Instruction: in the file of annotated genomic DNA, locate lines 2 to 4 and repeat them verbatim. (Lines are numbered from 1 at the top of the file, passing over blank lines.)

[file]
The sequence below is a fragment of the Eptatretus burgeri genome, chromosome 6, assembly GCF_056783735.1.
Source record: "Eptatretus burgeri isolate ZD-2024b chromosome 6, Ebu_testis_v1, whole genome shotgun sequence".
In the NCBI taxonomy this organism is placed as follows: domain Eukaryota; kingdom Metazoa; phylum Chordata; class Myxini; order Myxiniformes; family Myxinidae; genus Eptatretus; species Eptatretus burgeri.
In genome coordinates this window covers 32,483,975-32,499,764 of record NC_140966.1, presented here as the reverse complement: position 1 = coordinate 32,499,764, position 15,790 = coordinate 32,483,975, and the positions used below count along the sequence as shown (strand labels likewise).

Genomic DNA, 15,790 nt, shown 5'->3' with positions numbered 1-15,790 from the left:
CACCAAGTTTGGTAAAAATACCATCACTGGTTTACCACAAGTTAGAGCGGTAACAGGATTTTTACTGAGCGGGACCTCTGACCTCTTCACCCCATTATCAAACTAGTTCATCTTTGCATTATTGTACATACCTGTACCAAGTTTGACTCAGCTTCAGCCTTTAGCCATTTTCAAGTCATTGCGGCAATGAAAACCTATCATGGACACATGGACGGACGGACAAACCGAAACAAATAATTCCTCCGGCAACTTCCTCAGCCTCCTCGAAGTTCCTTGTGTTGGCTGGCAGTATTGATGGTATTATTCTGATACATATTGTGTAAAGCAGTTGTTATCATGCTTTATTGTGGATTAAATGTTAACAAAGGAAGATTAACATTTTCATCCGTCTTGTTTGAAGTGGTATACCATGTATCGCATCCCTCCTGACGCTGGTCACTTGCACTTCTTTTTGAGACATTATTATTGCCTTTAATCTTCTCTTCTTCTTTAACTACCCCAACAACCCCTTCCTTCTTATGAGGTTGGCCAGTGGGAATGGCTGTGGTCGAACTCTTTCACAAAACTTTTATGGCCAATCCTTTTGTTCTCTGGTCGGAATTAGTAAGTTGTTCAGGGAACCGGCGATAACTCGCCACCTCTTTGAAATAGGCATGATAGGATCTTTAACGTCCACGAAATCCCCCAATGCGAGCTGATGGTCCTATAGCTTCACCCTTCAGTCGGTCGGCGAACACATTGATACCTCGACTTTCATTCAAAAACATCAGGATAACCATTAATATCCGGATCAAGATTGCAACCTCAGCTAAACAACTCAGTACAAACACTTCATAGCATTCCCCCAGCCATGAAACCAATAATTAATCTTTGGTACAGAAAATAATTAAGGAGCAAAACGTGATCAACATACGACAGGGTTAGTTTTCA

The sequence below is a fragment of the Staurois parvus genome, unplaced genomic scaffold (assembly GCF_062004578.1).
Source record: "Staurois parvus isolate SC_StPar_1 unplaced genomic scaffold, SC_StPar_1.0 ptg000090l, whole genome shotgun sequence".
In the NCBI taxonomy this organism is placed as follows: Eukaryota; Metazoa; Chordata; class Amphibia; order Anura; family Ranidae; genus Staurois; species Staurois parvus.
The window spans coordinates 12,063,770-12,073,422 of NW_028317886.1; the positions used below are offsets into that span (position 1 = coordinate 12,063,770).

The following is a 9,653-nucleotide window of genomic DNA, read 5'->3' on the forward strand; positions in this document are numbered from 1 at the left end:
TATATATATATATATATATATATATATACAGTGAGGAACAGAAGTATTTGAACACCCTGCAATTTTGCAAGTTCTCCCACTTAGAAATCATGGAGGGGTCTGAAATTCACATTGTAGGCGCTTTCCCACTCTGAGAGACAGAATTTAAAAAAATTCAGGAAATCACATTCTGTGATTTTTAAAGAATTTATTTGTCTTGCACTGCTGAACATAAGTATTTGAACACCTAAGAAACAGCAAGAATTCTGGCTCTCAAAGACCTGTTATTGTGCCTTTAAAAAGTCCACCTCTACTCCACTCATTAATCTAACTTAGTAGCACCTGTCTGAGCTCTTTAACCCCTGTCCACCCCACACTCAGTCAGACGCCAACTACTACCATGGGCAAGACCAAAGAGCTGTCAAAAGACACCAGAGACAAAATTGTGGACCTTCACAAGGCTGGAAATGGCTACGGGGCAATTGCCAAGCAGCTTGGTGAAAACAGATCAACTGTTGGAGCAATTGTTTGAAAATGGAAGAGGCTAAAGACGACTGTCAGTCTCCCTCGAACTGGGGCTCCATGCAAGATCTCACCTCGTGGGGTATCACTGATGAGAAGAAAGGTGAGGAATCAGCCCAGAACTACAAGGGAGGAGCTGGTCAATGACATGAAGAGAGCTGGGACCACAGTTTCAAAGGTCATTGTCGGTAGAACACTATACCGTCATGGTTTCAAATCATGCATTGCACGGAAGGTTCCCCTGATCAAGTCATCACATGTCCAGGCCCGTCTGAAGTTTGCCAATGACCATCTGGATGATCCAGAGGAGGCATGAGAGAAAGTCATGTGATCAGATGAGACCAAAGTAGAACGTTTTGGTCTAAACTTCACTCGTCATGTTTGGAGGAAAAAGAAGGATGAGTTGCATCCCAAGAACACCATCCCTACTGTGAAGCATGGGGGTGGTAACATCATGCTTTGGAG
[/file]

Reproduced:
Source record: "Eptatretus burgeri isolate ZD-2024b chromosome 6, Ebu_testis_v1, whole genome shotgun sequence".
In the NCBI taxonomy this organism is placed as follows: domain Eukaryota; kingdom Metazoa; phylum Chordata; class Myxini; order Myxiniformes; family Myxinidae; genus Eptatretus; species Eptatretus burgeri.
In genome coordinates this window covers 32,483,975-32,499,764 of record NC_140966.1, presented here as the reverse complement: position 1 = coordinate 32,499,764, position 15,790 = coordinate 32,483,975, and the positions used below count along the sequence as shown (strand labels likewise).